Eye Health Central

The Effect of Alcohol on Our Eyesight

Alcohol vs Eyesight

Alcohol and Eyesight

Alcohol is a widely consumed substance globally, for some of us it is only consumed in social settings or as a means to relax or escape the real world but for others it can quickly become a very dangerous daily habit. While little to moderate alcohol consumption may have some health benefits, excessive drinking can lead to a wide range of health issues, and that includes problems with your eyesight

The Relationship Between Alcohol and Vision

Alcohol is a central nervous system depressant, which in layman’s terms means it slows down your brain function and alters neurotransmitter levels. This can affect various aspects of your vision, including the way your eyes process and transmit visual information. Excessive alcohol consumption can also lead to dehydration and nutritional deficiencies, both of which can negatively impact eye health.

Ways Alcohol Can Impact Our Vision

Temporary Vision Impairment

In the short term, alcohol abuse can cause you to suffer from temporary vision impairment. As explained above since alcohol affects the central nervous system, it ultimately causes a decrease in visual acuity, slows pupil reaction, impairs eye-muscle coordination, and causes difficulty with depth perception. These effects can make it challenging for you to see clearly, focus on objects, or judge distances, hence increasing your risk of accidents and injuries.

Dry Eyes

Alcohol is a diuretic meaning it increases your urine production and can lead to dehydration. Dehydration is dangerous, and one of its effects is that it can cause a reduction in your tear production which would result in you having dry, irritated eyes. Chronic dry eye can lead to corneal damage and vision problems if left untreated.

Nutritional Deficiencies

Excessive alcohol consumption can lead to nutritional deficiencies, as it can interfere with your absorption of essential vitamins and minerals. In particular, heavy drinkers may be at a higher risk of becoming deficient in vitamin A, a very critical nutrient when it comes to maintaining healthy eyes and good vision. Vitamin A deficiency can result in you having night blindness, dry eyes, and an increased risk of eye infections.


Cataracts are a common age-related eye condition characterised by the clouding of your eye's natural lens, leading to impaired vision. Some studies have suggested that there is a link between excessive alcohol consumption and an increased risk of developing cataracts. The exact mechanism for this association is currently unclear, but it may be related to the oxidative stress caused by alcohol metabolism, which can damage the proteins within your eye's lens.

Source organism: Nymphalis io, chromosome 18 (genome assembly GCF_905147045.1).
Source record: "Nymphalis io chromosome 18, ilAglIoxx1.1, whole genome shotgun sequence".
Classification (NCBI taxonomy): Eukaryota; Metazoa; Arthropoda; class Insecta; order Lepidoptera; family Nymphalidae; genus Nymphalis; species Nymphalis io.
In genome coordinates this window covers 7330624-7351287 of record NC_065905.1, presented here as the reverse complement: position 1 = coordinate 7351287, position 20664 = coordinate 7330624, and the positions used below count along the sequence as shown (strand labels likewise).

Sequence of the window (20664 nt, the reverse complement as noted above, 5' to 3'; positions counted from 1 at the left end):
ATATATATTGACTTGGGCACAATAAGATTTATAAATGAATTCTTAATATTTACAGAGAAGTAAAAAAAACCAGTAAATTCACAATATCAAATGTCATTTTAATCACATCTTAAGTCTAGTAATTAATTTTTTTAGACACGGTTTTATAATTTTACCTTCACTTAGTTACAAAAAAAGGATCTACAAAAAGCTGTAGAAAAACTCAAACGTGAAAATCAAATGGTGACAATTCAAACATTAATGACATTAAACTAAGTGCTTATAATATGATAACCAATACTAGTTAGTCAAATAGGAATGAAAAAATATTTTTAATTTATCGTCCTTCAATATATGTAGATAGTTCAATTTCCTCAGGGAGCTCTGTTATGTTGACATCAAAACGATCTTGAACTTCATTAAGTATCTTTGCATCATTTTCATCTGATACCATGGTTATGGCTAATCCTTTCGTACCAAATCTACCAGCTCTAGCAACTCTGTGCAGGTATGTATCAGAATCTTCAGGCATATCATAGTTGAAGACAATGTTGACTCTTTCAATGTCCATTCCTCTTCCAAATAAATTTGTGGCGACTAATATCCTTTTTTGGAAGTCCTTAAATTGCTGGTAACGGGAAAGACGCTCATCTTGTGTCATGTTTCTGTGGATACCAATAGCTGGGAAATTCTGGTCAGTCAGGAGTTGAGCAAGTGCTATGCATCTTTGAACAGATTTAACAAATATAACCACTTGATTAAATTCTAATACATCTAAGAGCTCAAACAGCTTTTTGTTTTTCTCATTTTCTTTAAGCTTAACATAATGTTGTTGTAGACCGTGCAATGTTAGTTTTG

Age-Related Macular Degeneration (AMD)

Age-related macular degeneration (AMD) is a leading cause of vision loss in older adults, it deteriorates the central portion of your retina, known as the macula. Some research has indicated that heavy alcohol consumption may be associated with an increased risk of AMD, which is possibly due to the oxidative stress and inflammation caused by alcohol.

Optic Neuropathy

Optic neuropathy is a condition that causes damage to your optic nerve, which transmits visual information from your eye to your brain. Alcohol-induced optic neuropathy, also known as toxic optic neuropathy, can result from chronic heavy alcohol consumption and causes you to suffer from vision loss, difficulty distinguishing colours, and visual field defects.

Vascular Effects

Excessive alcohol consumption can cause a range of vascular effects such as high blood pressure that can impact your eye health and is a risk factor for several eye conditions, including glaucoma and diabetic retinopathy.

Finally, alcohol can cause blood vessels in the eyes to dilate, leading to you having red, bloodshot eyes.

Responsible Alcohol Consumption and Eye Health

To minimise the impact of alcohol on your vision, it is crucial to consume alcohol in moderation. According to Gov.uk, to keep health risks from alcohol to a low level, it is safest not to drink more than 14 units a week on a regular basis. It is also suggested that if you regularly drink as much as 14 units per week, it’s best to spread your drinking evenly over 3 or more days. If you stick to these guidelines it can help you reduce the risk of alcohol-related vision problems and promote overall eye health.

In addition to consuming alcohol in moderation, it is essential to adopt a healthy lifestyle to protect your eyesight. Here are some tips to maintain good eye health:

Maintain a Balanced Diet

A diet rich in fruits, vegetables, whole grains, and lean protein sources can provide you with all the essential nutrients needed for optimal eye health. Be sure to include foods high in antioxidants, such as vitamins A, C, and E, as well as omega-3 fatty acids, which can help protect your eyes.

Staying hydrated, protecting your eyes from the sun, getting regular eye exams and managing stress are also great ways to help your eye health.

Can alcohol affect eyesight permanently?

Yes. While consuming alcohol every now and then may not have a significant impact on your eyesight, excessive drinking can lead you to develop various eye-related issues, including temporary vision impairment, dry eyes, and an increased risk of conditions like cataracts and macular degeneration. Consuming alcohol responsibly, maintaining a healthy lifestyle, and getting regular eye exams can help ensure your vision isn’t affected. It is advised to drink responsibly, if you have concerns about your alcohol consumption or its potential impact on your eyesight, consult your eye care professional or a healthcare provider for personalised advice. 

Author: John Dreyer Optometrist Bsc(Hons), MCOPTOM, DipCLP
Created: 1 Jun 2023, Last modified: 20 May 2024